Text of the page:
Eivissa in Spain
Ibiza-Eivissa in Catalan-is invaded every summer by a multinational force of hedonistic sunseekers. It has fine beaches, relentless sunshine, good food and wild nightlife. Inland, the landscape is harsh, dry and rocky. Beachside, discos, clubs and bars ensure the place never stops buzzing. Read more...
Who’s been here?
Latest updates from our Eivissa travelers
Ibiza-Eivissa in Catalan-is invaded every summer by a multinational force of hedonistic sunseekers. It has fine beaches, relentless sunshine, good food and wild nightlife. Inland, the landscape is harsh, dry and rocky. Beachside, discos, clubs and bars ensure the place never stops buzzing.
Easyjet-start direct flights in mid-May
British Airways-it costs nothing to compare their rates with the chasing pack, and it might make you feel good whichever way it goes?
Monarch Airlines-fly to Ibiza from Manchester, Birmingham and London Gatwick
Air Berlin-they start running direct flights from May this year, by which time the main season competition will be cutting in
First Choice-fly direct from most British airports but, being largely dependent on their own tour operator traffic, they're probably worth checking for late deals / stand-by offers
Jet2.com -serve most of the airports in the north of England e.g. Manchester, Newcastle, Leeds, Blackpool, Edinburgh & Belfast
Flyglobespan.com-if you live in Scotland there are the boys in the kilts flying only from Edinburgh & Glasgow
Iberia.com-the major Spanish carrier, adapting to the competitive dot.com airline world-worth checking if you can cope with unusual hours and Internet booking
Spanair.com-useful for flights within Spain, and to and from Scandinavia
Vueling.com-cheap Spanish airline
Thomas Cook-Charter and Schedule flights
Clickair-cheap flights between Barcelona and Ibiza year round
Other smaller airlines serving Ibiza are Air Baltic, Air Europa, BMI Baby, Condor, and Germanwings.
Denia from Ibiza and St. Antoni Alicante (only in summer) Trasmediterranea Barcelona (all year): Trasmediterranea and Balearia Valencia (all year): Trasmediterranea Palma de Mallorca: http://www.trasmediterranea.es Trasmediterranea] and Balearia Formentera (many boat companies, all year round)
Buses-Ibiza Bus Timetables
Rentals-require extra driving care, as the locals are terrible drivers. Many tourists have been run off the road trying to avoid deadly head-on collisions. New road construction has led to the temporary development of detour roads which are poorly marked and dangerous. During the summer months many tourist drivers under the influence of alcohol, pose a potential threat.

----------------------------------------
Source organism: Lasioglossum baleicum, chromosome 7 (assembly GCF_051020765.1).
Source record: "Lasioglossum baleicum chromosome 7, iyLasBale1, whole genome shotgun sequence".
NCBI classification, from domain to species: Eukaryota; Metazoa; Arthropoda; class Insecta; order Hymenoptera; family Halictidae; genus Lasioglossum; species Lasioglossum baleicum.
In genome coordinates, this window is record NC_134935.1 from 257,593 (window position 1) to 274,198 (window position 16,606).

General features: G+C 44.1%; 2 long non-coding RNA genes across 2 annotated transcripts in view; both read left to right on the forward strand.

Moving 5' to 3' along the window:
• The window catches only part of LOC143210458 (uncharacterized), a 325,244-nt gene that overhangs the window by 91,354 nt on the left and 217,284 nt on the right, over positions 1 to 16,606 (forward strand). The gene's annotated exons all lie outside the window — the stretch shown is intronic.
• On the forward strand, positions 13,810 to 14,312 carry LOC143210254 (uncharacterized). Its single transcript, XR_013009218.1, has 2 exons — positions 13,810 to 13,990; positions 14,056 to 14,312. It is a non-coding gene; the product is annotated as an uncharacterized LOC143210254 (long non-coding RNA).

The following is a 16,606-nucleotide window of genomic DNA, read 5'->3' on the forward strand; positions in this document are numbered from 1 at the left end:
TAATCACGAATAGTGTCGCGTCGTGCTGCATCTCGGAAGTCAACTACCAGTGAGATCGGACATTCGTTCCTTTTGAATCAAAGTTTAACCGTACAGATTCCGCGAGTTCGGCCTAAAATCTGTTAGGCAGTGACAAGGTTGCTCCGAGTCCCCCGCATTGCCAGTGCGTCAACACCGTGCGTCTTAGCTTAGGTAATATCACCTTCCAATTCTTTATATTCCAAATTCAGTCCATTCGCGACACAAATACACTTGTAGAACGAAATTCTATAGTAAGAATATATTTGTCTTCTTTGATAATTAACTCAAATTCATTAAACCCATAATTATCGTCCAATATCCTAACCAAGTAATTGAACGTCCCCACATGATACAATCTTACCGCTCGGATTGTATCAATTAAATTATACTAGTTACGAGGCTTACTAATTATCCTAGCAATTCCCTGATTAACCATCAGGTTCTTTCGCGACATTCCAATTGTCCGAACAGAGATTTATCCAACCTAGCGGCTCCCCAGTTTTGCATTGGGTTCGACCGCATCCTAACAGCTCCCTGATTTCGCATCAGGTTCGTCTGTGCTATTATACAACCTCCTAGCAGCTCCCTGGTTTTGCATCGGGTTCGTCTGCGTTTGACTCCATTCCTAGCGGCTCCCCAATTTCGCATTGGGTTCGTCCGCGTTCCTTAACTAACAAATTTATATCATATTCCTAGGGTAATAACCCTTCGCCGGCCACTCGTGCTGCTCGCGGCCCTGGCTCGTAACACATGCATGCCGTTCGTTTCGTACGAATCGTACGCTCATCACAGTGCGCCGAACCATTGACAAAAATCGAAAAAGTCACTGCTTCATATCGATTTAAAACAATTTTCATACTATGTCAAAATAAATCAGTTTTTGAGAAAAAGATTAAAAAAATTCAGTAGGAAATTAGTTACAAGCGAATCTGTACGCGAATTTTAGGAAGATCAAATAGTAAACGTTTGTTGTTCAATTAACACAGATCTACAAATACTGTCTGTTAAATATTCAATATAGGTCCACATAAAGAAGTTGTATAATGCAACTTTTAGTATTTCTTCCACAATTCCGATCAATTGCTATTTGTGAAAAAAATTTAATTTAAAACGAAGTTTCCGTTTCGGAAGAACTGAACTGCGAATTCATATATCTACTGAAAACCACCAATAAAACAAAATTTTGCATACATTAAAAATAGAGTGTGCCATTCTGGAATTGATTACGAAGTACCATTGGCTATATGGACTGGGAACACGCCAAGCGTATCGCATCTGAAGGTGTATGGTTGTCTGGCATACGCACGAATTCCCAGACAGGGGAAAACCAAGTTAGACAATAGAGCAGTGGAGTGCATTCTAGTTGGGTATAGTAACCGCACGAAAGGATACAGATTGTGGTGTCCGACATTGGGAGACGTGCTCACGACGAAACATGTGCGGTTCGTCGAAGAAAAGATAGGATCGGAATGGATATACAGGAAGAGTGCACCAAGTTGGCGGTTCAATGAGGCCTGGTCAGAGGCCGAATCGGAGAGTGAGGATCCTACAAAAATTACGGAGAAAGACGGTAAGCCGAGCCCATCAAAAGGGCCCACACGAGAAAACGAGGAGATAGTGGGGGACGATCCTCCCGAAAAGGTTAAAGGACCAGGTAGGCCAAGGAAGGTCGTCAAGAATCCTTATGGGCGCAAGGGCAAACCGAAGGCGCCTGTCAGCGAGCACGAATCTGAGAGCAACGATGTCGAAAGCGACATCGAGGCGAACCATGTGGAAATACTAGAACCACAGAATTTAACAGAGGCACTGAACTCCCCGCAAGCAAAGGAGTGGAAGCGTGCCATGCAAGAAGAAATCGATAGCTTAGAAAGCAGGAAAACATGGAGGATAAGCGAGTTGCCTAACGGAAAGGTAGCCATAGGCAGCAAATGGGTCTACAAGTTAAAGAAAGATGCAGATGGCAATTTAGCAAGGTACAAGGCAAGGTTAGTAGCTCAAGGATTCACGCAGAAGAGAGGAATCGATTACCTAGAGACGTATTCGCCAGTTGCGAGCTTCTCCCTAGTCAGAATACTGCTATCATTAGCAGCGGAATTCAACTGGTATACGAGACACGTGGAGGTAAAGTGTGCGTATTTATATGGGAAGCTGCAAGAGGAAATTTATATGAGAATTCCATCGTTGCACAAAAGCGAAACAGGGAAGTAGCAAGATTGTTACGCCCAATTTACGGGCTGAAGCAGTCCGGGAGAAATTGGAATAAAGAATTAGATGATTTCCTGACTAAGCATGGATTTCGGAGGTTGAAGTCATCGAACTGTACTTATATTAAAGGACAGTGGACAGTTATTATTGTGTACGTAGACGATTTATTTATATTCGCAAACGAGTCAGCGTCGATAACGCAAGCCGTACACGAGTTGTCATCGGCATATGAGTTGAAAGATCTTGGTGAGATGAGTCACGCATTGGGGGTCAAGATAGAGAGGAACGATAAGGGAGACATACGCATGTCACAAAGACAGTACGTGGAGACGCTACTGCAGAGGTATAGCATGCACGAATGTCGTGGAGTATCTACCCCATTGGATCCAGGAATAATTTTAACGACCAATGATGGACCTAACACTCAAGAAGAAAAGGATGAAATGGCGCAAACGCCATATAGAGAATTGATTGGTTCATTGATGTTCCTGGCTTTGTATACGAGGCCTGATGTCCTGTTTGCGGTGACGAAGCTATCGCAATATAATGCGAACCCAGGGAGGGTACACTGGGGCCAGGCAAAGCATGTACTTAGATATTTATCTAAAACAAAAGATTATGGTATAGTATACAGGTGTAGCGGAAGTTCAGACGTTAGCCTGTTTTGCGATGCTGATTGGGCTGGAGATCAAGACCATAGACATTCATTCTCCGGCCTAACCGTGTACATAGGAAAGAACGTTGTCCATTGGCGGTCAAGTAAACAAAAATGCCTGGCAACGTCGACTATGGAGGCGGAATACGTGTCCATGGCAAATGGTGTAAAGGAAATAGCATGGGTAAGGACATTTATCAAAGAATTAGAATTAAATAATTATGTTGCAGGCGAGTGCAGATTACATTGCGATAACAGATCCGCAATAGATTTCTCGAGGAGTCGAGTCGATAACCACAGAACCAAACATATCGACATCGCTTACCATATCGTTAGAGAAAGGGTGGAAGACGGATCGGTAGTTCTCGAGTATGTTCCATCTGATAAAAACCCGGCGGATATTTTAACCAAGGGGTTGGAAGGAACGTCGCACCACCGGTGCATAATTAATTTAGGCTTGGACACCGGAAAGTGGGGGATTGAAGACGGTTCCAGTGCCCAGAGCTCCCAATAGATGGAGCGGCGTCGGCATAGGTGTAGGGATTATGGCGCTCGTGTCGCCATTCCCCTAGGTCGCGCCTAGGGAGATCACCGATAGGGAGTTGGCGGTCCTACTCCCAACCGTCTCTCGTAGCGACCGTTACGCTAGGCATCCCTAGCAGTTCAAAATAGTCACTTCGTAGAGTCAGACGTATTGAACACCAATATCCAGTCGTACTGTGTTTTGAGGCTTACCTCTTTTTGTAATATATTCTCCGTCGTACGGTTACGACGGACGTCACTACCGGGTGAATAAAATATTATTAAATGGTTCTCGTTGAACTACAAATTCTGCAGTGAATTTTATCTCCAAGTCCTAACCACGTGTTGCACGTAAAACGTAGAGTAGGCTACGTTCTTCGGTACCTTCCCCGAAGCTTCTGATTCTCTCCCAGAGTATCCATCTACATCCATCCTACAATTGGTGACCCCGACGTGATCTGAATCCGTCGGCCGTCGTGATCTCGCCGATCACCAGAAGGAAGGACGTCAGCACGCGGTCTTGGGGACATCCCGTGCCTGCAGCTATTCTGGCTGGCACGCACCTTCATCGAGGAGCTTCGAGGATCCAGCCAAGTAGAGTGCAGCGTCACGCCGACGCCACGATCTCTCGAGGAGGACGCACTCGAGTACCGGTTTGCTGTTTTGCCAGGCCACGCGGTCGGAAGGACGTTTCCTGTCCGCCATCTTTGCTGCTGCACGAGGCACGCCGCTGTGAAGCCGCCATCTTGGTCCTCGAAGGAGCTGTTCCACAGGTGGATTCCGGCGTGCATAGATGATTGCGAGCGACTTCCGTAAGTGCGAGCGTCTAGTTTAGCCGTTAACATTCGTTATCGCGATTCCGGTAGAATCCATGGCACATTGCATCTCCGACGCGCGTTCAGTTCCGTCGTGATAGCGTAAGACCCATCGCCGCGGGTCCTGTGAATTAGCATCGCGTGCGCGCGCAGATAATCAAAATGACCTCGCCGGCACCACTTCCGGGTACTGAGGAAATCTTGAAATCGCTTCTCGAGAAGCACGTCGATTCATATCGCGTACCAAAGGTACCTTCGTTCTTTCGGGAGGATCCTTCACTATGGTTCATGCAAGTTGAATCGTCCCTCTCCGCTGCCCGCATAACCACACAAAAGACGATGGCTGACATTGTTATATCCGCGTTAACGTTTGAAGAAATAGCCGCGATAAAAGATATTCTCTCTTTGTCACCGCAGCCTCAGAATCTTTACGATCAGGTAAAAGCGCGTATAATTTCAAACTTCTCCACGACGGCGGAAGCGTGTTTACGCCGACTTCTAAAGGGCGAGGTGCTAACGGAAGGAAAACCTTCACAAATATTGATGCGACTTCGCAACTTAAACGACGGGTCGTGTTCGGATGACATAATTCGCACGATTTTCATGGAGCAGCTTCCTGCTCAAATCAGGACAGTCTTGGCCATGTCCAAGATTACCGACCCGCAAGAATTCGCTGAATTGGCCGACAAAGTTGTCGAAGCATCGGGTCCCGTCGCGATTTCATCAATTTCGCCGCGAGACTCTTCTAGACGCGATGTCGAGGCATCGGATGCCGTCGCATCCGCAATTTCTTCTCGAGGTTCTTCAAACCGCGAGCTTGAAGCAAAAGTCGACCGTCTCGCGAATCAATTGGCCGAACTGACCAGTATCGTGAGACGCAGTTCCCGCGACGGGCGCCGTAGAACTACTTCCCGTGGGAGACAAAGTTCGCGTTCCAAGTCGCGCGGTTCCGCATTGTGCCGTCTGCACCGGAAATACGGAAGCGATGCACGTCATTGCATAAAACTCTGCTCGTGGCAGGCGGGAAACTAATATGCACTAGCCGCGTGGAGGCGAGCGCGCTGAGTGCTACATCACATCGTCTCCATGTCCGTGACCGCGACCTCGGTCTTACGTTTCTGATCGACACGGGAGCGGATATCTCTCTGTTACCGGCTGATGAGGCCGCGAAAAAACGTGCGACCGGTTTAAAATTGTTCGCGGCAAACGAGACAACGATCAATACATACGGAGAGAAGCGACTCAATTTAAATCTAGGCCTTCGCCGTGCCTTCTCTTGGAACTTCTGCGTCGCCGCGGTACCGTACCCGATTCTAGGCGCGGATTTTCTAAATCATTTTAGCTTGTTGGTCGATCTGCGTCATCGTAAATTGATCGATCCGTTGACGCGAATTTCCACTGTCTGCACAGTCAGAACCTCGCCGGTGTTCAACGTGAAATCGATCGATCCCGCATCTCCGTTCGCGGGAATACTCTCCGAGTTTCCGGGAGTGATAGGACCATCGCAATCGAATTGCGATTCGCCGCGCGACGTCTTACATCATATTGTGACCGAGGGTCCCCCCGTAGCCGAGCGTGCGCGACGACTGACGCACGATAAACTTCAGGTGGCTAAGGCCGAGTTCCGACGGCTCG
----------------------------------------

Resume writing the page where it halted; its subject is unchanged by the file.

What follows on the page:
Taxis-can be used to get around the island and cost €20-30 to travel between cities.
Walking-the cities are small enough not to require any mechanical locomotion
When to go
Ibiza is part of the Balearic Islands, on which human habitation dates from at least 5000 BC. The Balearics were on Phoenician trade routes, and later the Carthaginians founded Ibiza City, which became one of the region's major ports. Then came, in turn, the Romans, Visigoths and Muslims-the latter leaving their imprint in the shape of the island's traditional costumes and architecture. They were turfed out during the Christian Reconquista in the 13th century. The islands became Catalan colonies but faded in importance, and Ibiza was under Bourbon control for much of the 18th century.
The decline of the Balearic Islands had dragged on for centuries, and brief periods of recovery proved illusory. The advent of jet propulsion in the 1950s turned things around once and for all. Ibiza's beaches and laid-back attitude first became a major drawcard in the flower-power heyday of the 1960s. While North America's hippies were 'California dreaming', their European counterparts were heading for Ibiza to tune in, turn on and drop out. It's hard to believe that in 1956 the island boasted 12 cars! Initially hip and fashionable, Ibiza soon discovered the financial rewards of bulk tourism and started shipping in sunseekers by the thousand.
Nowadays the small island populace watches more than a million visitors a year-a strange blend of hippies, fashion victims, nudists, nightclubbers and package tourists-pour through their home. Construction and hotel mafias have made a killing on the costas while farming and most other pillars of the economy have fallen by the wayside. Islanders now enjoy a good standard of living, although property prices are so inflated many of them can't afford to buy an apartment, even in inland villages.
All Experience in Eivissa, Spain:
No one seems to have added any places here yet. Why don't you be the first to add one?